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Query latest updates (10/11/15)


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#1
Wrinkly Pete

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Can someone, more knowledgeable than me, please advise me on the following:

 

My everyday laptop currently runs Windows 7, which I like, and which works great (for what I use it for) so I do NOT want to install Windows 10 on it.

So far, I had managed to "hide" any updates that were being "offered" by Microsoft, which would have pushed me into installing Windows 10.

 

Todays updates, if I want to install them, ALL carry the following messages (I've shown in RED) when I look them up in Microsoft's Support pages:

 

Important

All future security and nonsecurity updates for Windows RT 8.1, Windows 8.1, and Windows Server 2012 R2 require update 2919355 to be installed. We recommend that you install update 2919355 on your Windows RT 8.1-based, Windows 8.1-based, or Windows Server 2012 R2-based computer so that you receive future updates. 

 

If I then look up update 2919355 there is another note saying:

 

Important 

When you install this update (2919355) from Windows Update, updates 2932046, 2937592, 2938439, 2934018, and 2959977 are included in the installation. 

 

As far as I can make out, if I wish to install any more updates on this Windows 7 laptop I am being FORCED to install an update (which also installs a further FIVE updates). These updates will then gradually FORCE me to install Windows 10 - which I DO NOT WANT installed.

 

It seems like Microsoft are doing the equivalent of installing ransomware - to make customers give up Windows 7 for Windows 10. 

 

Have I interpreted this correctly?

 

Many thanks, in advance, for your views/advice.


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#2
SpywareDr

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All of those are fine. The ones you do not want are:

 

KB2952664
KB2976978
KB2977759
KB2990214
KB3012973
KB3021917
KB3022345
KB3035583
KB3044374
KB3050265
KB3068707
KB3068708
KB3075249
KB3080149


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#3
Wrinkly Pete

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All of those are fine. The ones you do not want are:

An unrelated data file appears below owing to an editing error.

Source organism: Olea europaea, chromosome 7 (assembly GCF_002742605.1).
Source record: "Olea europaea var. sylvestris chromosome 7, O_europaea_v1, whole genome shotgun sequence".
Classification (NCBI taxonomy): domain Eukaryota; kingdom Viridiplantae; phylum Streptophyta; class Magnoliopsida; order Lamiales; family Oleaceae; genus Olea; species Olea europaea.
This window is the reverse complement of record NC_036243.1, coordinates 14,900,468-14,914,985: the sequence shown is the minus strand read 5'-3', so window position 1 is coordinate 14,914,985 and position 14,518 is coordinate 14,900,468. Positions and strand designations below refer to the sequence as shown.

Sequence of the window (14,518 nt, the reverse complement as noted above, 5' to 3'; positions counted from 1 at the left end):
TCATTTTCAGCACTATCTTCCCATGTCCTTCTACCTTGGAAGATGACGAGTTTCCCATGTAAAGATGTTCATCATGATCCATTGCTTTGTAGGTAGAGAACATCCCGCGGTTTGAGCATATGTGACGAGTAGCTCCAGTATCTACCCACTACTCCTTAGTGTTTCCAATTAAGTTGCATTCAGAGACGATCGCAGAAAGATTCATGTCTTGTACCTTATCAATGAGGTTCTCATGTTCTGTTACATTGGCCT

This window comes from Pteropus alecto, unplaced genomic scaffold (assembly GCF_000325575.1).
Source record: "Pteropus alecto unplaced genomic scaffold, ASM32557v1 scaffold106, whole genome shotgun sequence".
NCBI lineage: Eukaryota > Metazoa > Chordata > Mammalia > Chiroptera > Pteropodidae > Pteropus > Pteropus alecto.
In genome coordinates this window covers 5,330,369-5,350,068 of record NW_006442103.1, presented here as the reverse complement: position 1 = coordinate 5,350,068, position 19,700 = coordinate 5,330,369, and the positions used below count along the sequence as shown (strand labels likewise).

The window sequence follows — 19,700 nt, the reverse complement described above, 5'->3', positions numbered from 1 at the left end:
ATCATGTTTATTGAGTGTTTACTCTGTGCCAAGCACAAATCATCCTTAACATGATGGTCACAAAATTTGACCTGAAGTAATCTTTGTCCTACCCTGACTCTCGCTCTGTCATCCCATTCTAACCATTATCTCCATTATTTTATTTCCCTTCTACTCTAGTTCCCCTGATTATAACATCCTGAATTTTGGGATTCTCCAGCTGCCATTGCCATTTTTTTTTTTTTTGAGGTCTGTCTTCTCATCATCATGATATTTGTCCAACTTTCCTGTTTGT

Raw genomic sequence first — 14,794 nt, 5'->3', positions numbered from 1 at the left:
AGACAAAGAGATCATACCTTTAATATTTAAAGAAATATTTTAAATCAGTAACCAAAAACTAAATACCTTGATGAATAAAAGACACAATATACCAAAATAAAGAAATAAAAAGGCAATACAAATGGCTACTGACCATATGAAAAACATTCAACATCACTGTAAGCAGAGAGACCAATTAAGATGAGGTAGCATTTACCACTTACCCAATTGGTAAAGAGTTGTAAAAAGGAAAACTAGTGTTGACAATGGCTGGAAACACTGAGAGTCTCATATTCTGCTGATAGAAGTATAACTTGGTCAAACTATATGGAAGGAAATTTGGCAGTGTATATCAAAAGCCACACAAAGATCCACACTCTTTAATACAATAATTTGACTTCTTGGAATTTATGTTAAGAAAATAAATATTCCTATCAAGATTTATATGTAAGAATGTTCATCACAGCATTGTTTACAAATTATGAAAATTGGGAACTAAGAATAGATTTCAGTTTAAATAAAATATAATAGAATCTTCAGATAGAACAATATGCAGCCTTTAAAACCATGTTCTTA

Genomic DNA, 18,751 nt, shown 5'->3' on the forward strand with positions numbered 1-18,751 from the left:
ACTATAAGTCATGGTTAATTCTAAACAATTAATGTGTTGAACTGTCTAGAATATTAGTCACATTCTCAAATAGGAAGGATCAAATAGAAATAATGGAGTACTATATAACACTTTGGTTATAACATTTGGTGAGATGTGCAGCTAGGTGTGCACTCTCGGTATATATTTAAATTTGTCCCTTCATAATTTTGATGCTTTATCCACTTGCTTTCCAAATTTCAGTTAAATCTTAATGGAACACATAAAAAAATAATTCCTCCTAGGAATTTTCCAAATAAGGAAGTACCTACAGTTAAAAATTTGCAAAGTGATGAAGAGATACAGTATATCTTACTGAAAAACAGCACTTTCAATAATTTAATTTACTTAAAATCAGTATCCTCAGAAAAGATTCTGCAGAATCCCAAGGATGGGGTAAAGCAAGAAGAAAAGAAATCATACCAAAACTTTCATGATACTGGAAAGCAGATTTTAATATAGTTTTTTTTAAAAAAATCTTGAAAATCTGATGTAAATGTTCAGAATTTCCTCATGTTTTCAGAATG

KB2952664
KB2976978
KB2977759
KB2990214
KB3012973
KB3021917
KB3022345
KB3035583
KB3044374
KB3050265
KB3068707
KB3068708
KB3075249
KB3080149

 

Thank you for your reply SpywareDr.

 

I'll check those out. A couple of them ring a bell and I may have already hidden some.

I already hid ones that were listed on a website I came across, which related to Microsoft Windows 10 "reminders" and associated unwanted updates.

May I ask how you came up with your list?


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#4
SpywareDr

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From information gathered at various websites and forums I frequent. FWIW here's the .bat file I use to remove Microsoft's privacy invasive Windows updates in Windows 7 and 8.x:

 

@echo off
rem - Removes Microsoft's privacy invasive Windows updates in Windows 7 and 8.x
rem - Invoke from elevated cmd prompt or "Run as administrator".
rem - Last update 20150828 1042 ET
cls
echo Attempting removal of Microsoft's 14 privacy invasive Windows updates. (For Windows 7, 8 and 8.1):
echo.
echo (01) Uninstalling KB2952664 - Compatibility update for upgrading Windows 7 ...
start /b /wait wusa.exe /kb:2952664 /uninstall /quiet /norestart
echo.
echo (02) Uninstalling KB2976978 - Compatibility update for Windows 8 and Windows 8.1 ...
start /b /wait wusa.exe /kb:2976978 /uninstall /quiet /norestart
echo.
echo (03) Uninstalling KB2977759 - Windows 10 Diagnostics Compatibility Telemetry ...
start /b /wait wusa.exe /kb:2977759 /uninstall /quiet /norestart
echo.
echo (04) Uninstalling KB2990214 - Enables upgrade from Windows 7 to a later version ...
start /b /wait wusa.exe /kb:2990214 /uninstall /quiet /norestart
echo.
echo (05) Uninstalling KB3012973 - Upgrade to Windows 10 Pro ...
start /b /wait wusa.exe /kb:3012973 /uninstall /quiet /norestart
echo.
echo (06) Uninstalling KB3021917 - Windows 7 SP1 performance improvements ...
start /b /wait wusa.exe /kb:3021917 /uninstall /quiet /norestart
echo.
echo (07) Uninstalling KB3022345 - Telemetry [Replaced by KB3068708] ...
start /b /wait wusa.exe /kb:3022345 /uninstall /quiet /norestart
echo.
echo (08) Uninstalling KB3035583 - Installs the Get Windows 10 (GWX) app ...